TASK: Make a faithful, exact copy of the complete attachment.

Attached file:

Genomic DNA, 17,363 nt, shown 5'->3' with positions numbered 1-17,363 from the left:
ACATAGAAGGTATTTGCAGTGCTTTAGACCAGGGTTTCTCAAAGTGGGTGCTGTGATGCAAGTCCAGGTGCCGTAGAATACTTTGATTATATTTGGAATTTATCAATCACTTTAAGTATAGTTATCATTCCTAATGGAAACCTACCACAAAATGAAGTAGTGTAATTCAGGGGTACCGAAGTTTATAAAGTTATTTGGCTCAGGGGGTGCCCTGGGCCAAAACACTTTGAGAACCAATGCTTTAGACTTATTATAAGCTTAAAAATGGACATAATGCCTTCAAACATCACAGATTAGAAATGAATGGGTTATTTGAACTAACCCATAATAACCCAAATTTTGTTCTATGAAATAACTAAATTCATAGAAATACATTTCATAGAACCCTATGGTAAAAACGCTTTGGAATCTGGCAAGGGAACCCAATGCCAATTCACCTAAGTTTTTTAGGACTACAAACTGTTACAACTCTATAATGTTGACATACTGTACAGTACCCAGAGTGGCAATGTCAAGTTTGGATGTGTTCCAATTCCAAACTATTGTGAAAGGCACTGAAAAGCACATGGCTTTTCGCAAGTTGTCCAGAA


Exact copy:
Genomic DNA, 17,363 nt, shown 5'->3' with positions numbered 1-17,363 from the left:
ACATAGAAGGTATTTGCAGTGCTTTAGACCAGGGTTTCTCAAAGTGGGTGCTGTGATGCAAGTCCAGGTGCCGTAGAATACTTTGATTATATTTGGAATTTATCAATCACTTTAAGTATAGTTATCATTCCTAATGGAAACCTACCACAAAATGAAGTAGTGTAATTCAGGGGTACCGAAGTTTATAAAGTTATTTGGCTCAGGGGGTGCCCTGGGCCAAAACACTTTGAGAACCAATGCTTTAGACTTATTATAAGCTTAAAAATGGACATAATGCCTTCAAACATCACAGATTAGAAATGAATGGGTTATTTGAACTAACCCATAATAACCCAAATTTTGTTCTATGAAATAACTAAATTCATAGAAATACATTTCATAGAACCCTATGGTAAAAACGCTTTGGAATCTGGCAAGGGAACCCAATGCCAATTCACCTAAGTTTTTTAGGACTACAAACTGTTACAACTCTATAATGTTGACATACTGTACAGTACCCAGAGTGGCAATGTCAAGTTTGGATGTGTTCCAATTCCAAACTATTGTGAAAGGCACTGAAAAGCACATGGCTTTTCGCAAGTTGTCCAGAA